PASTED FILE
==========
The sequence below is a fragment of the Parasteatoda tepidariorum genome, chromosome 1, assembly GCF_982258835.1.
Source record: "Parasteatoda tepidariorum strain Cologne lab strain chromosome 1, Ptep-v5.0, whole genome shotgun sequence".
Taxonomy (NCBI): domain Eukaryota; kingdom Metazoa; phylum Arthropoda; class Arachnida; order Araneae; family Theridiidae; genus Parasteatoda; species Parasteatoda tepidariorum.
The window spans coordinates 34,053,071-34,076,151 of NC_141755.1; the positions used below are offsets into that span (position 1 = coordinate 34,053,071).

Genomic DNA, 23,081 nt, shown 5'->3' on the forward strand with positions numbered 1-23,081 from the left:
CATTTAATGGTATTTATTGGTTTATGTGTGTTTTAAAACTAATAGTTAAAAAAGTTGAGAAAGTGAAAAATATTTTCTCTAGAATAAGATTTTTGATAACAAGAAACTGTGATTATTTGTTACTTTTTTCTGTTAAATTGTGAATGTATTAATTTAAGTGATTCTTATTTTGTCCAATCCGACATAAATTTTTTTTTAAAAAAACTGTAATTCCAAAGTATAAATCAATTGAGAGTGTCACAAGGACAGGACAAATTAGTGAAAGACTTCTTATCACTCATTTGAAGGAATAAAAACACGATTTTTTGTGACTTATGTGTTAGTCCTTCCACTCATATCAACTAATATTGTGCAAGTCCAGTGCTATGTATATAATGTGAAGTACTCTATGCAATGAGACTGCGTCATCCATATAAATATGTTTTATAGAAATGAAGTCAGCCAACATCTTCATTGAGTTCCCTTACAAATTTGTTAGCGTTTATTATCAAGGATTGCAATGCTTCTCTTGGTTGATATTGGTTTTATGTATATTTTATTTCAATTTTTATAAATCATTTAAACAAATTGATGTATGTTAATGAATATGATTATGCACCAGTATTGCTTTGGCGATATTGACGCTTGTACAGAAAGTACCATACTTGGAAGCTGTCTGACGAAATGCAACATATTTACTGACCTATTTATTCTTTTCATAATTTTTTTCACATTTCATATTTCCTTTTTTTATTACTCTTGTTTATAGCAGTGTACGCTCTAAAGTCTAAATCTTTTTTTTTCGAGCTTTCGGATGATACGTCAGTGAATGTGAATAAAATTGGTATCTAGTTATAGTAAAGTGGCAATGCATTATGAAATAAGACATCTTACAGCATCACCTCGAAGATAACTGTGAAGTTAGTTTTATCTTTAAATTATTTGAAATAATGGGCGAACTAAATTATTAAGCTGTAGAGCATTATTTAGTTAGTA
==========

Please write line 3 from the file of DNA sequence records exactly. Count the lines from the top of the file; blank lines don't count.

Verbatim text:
Taxonomy (NCBI): domain Eukaryota; kingdom Metazoa; phylum Arthropoda; class Arachnida; order Araneae; family Theridiidae; genus Parasteatoda; species Parasteatoda tepidariorum.